The Safe Administration of Medication is Critical
Transmission of blood-borne pathogens (Hepatitis B, Hepatitis C and HIV) can occur from unsafe and improper medication administration by injection and infusion. To ensure that physicians are using medications appropriately, Public Health Ontario (PHO) has developed some questions about medication administration in a Frequently Asked Questions document about infection prevention and control lapses. We have reprinted the questions here.
- Should the diaphragm of medication vials be wiped prior to accessing with a syringe? Adherence to aseptic technique when accessing medication vials is of utmost importance. Medication vials should be accessed on a surface that is clean and where no dirty, used or potentially contaminated equipment is placed or stored. The access diaphragm of vials should be scrubbed using friction and 70% alcohol and should be allowed to dry before inserting a new needle and new syringe into the vial.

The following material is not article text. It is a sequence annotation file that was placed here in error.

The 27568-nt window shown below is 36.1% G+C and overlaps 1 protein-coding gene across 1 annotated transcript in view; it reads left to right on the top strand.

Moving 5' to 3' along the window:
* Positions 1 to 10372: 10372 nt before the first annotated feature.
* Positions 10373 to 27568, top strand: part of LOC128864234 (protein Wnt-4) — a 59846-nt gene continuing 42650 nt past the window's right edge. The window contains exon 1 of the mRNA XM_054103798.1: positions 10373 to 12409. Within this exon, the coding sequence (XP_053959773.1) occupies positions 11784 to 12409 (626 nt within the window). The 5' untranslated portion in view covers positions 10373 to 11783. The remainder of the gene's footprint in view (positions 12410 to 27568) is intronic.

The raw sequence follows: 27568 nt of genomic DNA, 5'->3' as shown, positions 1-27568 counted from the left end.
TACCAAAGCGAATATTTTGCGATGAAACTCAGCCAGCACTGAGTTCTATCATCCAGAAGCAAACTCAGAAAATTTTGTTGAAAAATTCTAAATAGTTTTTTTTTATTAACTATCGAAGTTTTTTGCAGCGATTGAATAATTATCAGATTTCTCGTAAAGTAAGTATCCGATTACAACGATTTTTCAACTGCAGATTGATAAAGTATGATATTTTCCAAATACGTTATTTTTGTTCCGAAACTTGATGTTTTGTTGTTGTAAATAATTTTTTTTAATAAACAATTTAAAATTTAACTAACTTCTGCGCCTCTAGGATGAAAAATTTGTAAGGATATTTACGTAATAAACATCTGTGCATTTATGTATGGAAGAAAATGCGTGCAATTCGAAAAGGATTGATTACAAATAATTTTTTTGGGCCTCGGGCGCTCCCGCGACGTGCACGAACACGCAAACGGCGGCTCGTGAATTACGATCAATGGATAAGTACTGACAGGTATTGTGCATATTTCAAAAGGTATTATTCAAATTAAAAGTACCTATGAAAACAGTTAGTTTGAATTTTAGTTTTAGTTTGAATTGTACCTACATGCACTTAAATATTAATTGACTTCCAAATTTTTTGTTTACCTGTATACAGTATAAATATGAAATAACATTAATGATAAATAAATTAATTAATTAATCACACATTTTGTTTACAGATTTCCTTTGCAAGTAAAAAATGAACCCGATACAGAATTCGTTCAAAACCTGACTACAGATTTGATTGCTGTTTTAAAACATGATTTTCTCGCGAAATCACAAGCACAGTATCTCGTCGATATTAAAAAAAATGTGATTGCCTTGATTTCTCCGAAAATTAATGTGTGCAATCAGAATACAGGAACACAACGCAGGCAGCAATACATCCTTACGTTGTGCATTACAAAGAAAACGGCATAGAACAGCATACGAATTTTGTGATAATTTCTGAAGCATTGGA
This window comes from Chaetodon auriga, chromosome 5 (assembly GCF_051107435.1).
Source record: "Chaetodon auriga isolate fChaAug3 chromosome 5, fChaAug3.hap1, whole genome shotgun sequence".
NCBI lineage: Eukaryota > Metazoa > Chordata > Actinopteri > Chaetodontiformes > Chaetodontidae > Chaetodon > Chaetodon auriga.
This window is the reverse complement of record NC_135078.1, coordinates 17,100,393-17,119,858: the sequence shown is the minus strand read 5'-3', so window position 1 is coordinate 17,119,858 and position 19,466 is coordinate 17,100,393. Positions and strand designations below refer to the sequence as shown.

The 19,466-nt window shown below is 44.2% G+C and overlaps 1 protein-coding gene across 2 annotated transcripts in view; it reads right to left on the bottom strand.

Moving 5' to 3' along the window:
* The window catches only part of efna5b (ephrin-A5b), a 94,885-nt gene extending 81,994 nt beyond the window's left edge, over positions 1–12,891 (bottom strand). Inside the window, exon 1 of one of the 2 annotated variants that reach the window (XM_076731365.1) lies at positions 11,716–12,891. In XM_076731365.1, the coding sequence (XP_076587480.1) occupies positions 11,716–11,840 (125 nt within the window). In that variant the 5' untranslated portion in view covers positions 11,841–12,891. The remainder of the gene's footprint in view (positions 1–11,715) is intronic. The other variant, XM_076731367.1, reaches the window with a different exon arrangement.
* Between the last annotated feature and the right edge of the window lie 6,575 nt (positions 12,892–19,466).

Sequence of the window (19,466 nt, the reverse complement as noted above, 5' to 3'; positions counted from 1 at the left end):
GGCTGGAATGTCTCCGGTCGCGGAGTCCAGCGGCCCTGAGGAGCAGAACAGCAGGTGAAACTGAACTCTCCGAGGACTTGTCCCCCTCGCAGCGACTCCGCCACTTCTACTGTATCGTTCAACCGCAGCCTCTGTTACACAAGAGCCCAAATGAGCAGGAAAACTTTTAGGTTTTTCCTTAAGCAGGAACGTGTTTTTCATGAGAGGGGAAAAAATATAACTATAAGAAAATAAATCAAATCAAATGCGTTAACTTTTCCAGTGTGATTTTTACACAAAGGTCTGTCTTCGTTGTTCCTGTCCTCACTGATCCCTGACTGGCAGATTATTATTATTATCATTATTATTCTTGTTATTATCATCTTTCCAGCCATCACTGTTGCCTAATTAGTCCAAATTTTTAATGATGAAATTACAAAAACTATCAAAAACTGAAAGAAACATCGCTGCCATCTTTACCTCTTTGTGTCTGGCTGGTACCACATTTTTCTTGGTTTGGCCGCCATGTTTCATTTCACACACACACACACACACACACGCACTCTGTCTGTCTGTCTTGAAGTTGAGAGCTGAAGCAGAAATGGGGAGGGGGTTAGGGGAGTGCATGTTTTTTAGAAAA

- Is it appropriate to use the solutions from multidose vials until the vials are empty? Review the product leaflet for recommended duration of use after entry of the multidose vial and discard opened multidose vials within 28 days, whichever is shorter.
- A colleague often leaves a needle protruding from a multidose vial. He says this facilitates his access to the solution. Is this appropriate? Once the medication is drawn up, the needle should be IMMEDIATELY withdrawn from the multidose vial. A needle should NEVER be left in a vial to be attached to a new syringe.
This document was adapted with the permission of Public Health Ontario. Public Health Ontario assumes no responsibility for the content of any publication resulting from translation/changes/adaptation of PHO documents by third parties.